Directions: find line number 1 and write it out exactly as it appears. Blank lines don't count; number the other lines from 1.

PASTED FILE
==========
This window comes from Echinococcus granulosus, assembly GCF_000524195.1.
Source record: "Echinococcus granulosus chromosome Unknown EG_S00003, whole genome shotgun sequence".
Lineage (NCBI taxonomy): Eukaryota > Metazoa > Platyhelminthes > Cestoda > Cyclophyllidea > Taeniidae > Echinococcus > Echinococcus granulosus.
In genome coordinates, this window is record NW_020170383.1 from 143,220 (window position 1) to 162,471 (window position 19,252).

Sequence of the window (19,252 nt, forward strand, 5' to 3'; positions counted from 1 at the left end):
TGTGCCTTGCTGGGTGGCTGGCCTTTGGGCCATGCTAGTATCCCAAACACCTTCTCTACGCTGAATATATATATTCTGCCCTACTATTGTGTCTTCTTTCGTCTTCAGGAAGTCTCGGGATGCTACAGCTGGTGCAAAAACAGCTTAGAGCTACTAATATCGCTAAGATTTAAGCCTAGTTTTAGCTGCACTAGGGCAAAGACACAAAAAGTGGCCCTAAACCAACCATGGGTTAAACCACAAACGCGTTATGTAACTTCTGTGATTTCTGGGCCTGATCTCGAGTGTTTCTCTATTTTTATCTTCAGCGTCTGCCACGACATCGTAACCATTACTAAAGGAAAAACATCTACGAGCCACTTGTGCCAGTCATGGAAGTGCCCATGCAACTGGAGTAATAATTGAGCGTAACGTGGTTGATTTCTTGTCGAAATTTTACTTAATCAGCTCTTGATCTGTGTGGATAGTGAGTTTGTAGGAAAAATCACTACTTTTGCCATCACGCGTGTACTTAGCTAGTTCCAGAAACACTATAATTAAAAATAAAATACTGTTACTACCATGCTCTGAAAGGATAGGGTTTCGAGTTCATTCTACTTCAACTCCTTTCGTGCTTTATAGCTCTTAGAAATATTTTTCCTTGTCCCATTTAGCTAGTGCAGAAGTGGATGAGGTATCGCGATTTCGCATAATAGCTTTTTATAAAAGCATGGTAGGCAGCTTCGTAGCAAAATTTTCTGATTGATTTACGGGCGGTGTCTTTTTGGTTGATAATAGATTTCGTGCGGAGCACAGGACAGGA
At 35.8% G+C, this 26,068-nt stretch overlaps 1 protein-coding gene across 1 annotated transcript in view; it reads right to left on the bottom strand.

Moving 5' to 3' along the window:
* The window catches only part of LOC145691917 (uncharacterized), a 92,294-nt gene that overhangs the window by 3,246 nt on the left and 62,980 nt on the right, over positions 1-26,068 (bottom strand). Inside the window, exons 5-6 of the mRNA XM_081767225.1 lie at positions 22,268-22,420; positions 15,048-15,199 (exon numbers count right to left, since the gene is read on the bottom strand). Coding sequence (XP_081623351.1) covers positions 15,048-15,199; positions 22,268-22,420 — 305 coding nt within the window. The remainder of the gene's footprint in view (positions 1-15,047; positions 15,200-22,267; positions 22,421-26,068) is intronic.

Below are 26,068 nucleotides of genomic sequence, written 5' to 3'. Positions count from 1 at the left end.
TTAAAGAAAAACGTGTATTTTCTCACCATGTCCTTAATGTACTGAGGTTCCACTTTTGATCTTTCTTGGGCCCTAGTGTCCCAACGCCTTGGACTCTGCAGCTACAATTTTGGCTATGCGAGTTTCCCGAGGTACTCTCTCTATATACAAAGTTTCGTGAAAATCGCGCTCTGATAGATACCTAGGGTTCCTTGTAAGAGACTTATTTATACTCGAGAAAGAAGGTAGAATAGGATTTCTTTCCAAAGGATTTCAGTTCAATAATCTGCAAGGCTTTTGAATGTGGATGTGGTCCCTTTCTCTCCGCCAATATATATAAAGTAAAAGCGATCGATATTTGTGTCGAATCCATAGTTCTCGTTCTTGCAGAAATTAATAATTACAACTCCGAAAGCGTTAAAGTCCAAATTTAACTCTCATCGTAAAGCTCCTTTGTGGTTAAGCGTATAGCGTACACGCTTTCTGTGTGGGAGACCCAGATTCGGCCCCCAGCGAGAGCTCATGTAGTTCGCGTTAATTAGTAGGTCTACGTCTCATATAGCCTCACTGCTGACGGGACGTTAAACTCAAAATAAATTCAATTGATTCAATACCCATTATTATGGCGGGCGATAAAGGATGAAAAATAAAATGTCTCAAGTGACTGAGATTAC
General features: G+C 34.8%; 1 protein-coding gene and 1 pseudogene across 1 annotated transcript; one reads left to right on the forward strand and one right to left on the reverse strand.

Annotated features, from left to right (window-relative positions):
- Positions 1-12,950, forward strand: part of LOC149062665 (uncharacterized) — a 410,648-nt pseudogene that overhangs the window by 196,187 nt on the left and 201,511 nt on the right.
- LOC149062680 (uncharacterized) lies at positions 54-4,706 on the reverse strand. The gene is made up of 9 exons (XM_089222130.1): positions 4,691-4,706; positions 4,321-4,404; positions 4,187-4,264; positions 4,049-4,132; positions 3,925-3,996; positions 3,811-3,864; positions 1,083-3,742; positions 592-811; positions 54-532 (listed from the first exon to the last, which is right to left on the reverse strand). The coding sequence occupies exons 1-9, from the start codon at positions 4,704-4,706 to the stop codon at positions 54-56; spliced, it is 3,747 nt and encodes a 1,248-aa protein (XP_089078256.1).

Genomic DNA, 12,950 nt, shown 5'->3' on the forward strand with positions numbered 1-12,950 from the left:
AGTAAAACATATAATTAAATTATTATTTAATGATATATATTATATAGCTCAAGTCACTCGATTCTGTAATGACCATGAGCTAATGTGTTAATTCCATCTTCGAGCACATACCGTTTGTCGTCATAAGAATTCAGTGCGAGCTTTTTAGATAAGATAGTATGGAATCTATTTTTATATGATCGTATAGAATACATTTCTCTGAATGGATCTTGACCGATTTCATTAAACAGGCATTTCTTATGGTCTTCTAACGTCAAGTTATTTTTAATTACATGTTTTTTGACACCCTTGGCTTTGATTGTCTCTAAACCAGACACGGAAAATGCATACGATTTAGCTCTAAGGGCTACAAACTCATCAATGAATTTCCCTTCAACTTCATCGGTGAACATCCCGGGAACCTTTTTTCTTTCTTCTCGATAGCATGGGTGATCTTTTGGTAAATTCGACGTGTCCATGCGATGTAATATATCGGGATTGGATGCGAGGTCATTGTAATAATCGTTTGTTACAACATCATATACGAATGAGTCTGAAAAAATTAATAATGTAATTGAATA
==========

This window comes from Echinococcus granulosus, assembly GCF_000524195.1.